In Queens Village, crews from the city's parks department worked quickly to clear a towering tree after it toppled onto a Mercedes vehicle and blocked 219th Street by 89th Avenue.
The car owner says his relative was borrowing the minivan and had just gotten into the car. Luckily, the man in that car survived.
A major power problem and a significant repair job was left behind in Rockland County.
Strong winds brought down a half-dozen utility poles on this causeway connecting Congers and New City.
Police blocked off the area to allow a team of utility workers to do their thing, upright the poles and restore power to those customers who suddenly lost electricity late Monday morning.
"I was online teaching and it went - whoop - and the kids were screaming because they were all doing their videos and they had mini-strokes. And uh, my husband is like, something just sparked in the middle of the causeway," Kathy Nowak said.
Novak didn't lose power for too long. Workers re-energized the lines at 2:30 p.m. and she was back to teaching.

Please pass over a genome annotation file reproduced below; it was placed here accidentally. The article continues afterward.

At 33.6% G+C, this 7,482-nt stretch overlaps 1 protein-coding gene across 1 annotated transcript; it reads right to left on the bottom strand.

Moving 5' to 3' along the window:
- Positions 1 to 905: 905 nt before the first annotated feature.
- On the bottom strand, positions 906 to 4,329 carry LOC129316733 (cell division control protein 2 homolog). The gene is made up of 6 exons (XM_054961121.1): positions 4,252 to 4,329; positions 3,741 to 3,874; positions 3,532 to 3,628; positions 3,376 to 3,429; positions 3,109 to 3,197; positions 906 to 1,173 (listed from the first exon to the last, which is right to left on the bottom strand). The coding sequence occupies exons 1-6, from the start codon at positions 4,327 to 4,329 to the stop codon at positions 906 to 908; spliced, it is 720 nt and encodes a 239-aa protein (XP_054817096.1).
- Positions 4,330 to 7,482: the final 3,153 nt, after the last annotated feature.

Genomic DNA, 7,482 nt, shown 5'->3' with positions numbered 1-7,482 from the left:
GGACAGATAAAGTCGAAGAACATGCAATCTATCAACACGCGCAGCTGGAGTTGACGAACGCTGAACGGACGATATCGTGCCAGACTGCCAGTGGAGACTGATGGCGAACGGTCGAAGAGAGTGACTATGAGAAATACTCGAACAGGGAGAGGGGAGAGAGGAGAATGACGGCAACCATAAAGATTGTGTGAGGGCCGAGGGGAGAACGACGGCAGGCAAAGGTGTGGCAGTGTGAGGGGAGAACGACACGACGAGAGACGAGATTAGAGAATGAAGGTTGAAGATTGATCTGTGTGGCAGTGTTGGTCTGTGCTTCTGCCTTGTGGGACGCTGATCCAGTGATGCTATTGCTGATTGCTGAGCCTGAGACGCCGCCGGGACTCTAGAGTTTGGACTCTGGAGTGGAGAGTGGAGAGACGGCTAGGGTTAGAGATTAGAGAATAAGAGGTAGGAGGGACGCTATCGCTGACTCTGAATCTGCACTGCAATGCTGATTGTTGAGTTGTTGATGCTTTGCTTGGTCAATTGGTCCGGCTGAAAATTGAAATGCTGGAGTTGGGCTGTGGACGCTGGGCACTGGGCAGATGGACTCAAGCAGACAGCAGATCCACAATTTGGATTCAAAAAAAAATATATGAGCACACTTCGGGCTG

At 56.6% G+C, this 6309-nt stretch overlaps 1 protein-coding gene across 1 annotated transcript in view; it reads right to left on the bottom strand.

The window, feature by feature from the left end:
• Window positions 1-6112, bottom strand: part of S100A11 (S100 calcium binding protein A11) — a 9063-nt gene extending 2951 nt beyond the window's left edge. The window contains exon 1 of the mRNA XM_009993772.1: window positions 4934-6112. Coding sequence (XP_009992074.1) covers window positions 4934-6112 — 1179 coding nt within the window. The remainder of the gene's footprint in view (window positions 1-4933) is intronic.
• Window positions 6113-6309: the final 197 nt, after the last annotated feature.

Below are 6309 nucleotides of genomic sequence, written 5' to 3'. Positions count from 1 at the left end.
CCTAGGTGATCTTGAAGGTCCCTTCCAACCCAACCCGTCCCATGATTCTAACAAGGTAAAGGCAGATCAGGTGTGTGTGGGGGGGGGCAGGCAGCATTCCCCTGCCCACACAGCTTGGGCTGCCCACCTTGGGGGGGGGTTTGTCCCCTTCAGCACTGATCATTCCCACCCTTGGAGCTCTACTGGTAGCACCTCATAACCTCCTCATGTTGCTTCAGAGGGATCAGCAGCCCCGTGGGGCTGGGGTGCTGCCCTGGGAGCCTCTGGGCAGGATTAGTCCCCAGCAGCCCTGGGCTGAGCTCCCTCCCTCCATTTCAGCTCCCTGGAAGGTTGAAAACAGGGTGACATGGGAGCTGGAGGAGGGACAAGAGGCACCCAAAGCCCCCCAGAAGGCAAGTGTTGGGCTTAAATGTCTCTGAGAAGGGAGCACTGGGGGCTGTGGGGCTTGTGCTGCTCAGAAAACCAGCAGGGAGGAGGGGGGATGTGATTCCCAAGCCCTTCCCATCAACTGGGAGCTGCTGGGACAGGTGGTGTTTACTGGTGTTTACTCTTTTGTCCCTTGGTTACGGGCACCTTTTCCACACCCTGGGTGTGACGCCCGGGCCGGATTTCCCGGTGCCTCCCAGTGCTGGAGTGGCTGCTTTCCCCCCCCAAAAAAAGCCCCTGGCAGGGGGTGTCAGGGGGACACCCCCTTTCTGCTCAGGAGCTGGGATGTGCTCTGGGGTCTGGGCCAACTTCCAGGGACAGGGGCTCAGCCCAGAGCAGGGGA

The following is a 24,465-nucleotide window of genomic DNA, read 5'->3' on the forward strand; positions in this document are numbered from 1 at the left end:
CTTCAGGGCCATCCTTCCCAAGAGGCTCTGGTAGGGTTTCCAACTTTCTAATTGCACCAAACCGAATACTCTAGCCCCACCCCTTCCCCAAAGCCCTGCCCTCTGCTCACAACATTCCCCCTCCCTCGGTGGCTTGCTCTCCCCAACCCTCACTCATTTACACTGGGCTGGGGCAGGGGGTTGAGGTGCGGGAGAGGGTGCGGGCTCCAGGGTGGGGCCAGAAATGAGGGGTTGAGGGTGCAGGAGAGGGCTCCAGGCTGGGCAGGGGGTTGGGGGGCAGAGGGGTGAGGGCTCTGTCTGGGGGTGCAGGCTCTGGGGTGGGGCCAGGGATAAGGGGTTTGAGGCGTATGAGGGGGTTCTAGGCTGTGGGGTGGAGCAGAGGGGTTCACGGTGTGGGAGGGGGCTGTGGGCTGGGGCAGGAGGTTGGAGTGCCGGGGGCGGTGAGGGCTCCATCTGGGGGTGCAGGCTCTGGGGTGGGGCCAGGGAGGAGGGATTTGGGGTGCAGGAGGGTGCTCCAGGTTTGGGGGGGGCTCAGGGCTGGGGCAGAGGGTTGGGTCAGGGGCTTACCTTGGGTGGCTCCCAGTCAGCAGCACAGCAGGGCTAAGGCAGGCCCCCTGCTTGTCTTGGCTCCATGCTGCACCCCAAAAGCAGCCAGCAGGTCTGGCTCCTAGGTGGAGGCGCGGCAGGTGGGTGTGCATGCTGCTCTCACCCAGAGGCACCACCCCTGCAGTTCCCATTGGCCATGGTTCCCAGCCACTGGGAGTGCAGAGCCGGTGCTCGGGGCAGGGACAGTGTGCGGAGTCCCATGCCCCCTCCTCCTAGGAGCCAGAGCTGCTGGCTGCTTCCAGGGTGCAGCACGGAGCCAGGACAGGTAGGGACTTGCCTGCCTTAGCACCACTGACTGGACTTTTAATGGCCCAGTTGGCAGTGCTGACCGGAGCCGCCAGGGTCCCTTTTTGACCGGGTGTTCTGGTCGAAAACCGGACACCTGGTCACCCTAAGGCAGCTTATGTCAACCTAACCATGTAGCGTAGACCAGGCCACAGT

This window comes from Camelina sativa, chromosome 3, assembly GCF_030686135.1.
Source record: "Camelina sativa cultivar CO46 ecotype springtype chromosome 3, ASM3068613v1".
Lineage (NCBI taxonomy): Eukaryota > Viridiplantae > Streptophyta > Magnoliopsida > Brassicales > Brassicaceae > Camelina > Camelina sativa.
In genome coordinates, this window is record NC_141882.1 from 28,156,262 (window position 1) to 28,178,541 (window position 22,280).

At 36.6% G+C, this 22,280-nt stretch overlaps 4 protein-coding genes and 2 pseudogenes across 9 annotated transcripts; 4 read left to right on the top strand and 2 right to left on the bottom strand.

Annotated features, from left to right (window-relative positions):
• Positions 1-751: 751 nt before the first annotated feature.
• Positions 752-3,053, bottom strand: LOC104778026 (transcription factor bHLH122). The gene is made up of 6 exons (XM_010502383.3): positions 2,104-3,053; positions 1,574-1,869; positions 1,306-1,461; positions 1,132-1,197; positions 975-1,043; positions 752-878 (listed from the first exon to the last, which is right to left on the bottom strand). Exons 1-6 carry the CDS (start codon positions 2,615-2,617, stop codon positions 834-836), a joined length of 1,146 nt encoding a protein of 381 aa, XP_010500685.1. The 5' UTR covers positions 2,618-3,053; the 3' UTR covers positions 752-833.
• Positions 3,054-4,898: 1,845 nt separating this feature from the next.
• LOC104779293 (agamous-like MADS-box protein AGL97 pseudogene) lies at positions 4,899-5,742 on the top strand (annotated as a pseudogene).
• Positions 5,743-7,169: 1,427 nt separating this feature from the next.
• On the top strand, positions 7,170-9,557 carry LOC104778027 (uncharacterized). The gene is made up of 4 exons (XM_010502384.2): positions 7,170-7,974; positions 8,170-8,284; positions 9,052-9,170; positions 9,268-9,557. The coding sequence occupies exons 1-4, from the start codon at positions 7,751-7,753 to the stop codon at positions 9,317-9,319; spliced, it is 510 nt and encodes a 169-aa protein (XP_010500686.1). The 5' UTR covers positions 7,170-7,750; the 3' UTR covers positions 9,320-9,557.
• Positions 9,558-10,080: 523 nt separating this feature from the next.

But the strong winds certainly took a toll on trees throughout the northern suburbs. A large tree was left leaning against the power lines on Dobbs Ferry Road in Greenburgh.
In Rye, powerful gusts snapped a tree at the base. It crashed down across a rain-soaked lawn at a senior center, the top portion of the tree hit a parked car and damaged the windshield. No one was in the vehicle at the time.
In Cresskill, New Jersey, a family was sent running for their lives when a tree shattered their quiet morning.
Thankfully, the couple, their daughter and dogs escaped, but now they can't go back to their home. This when everyone is ordered to stay at home.
Meanwhile, police in Ramapo were busy closing off roads where trees came tumbling down. The police department posted three different pictures of three different trees that stood no chance against the stormy weather.
In Farmingdale, Long Island, the storm huffed and it puffed until it blew the wall right off a commercial building. The owner who was working at the time said it sounded like an explosion.
Also on Long Island, winds brought down power lines and street flooding was evident.
Still, the damage has been nothing near what they have seen in the South.
Storms that killed at least 30 people in the Southeast, piling fresh misery atop a pandemic, spread across the eastern United States on Monday, leaving more than 1 million homes and businesses without power amid floods and mudslides.
In Alabama, people seeking shelter from tornadoes huddled in community shelters, protective masks covering their faces to guard against the new coronavirus.
MORE ACCUWEATHER RESOURCES
Advisories, watches and warnings from the National Weather Service.
Check AccuTrack Radar
For weather updates wherever you go, please download the AccuWeather app.